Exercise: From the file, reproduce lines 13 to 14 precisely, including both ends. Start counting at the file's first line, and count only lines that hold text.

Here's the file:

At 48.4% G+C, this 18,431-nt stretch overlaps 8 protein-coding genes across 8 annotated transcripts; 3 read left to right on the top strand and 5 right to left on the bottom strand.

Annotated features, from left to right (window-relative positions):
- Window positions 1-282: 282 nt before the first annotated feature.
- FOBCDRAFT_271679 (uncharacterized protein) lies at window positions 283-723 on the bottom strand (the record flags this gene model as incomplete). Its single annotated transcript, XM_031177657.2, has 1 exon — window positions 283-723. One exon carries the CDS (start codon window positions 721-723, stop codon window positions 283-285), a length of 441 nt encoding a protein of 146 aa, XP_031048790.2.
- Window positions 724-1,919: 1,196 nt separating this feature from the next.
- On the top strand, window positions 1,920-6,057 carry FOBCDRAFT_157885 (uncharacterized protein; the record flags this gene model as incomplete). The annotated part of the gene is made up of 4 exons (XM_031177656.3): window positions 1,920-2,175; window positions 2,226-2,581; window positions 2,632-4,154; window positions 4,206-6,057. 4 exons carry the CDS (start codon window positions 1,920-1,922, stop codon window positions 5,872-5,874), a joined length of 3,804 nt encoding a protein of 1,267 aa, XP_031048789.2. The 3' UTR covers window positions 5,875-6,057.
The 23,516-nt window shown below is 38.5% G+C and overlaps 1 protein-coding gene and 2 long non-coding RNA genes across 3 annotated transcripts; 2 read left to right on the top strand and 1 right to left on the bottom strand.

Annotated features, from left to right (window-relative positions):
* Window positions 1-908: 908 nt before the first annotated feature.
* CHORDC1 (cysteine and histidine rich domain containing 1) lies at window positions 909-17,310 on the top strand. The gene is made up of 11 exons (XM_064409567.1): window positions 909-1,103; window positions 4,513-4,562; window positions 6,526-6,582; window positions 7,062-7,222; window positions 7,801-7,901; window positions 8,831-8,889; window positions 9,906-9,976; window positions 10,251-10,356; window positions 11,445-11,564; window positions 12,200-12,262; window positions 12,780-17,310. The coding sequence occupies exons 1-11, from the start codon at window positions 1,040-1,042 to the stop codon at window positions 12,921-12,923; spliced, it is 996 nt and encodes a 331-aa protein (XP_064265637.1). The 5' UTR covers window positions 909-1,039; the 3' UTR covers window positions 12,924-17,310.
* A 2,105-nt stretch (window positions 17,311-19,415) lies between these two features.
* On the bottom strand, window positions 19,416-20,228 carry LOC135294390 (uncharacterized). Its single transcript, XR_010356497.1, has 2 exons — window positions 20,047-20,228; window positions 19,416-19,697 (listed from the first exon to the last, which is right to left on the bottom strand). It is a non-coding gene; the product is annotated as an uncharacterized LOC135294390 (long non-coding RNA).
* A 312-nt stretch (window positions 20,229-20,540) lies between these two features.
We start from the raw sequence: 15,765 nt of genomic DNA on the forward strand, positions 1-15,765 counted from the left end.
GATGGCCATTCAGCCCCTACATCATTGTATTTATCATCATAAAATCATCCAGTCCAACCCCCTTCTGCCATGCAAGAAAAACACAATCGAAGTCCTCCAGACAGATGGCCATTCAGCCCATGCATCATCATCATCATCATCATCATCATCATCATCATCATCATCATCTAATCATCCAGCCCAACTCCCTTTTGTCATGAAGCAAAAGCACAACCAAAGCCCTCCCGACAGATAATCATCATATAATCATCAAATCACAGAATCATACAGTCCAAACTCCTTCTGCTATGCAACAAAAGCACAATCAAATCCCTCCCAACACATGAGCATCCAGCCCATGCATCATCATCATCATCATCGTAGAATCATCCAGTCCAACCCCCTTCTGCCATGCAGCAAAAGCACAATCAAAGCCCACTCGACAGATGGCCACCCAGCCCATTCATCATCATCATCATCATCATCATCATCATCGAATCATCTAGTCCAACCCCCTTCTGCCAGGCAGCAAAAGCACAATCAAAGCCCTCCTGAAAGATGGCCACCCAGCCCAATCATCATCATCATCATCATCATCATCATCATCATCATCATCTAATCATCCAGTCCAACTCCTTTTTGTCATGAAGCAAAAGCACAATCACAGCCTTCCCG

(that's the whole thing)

* A 312-nt stretch (window positions 20,229-20,540) lies between these two features.
We start from the raw sequence: 15,765 nt of genomic DNA on the forward strand, positions 1-15,765 counted from the left end.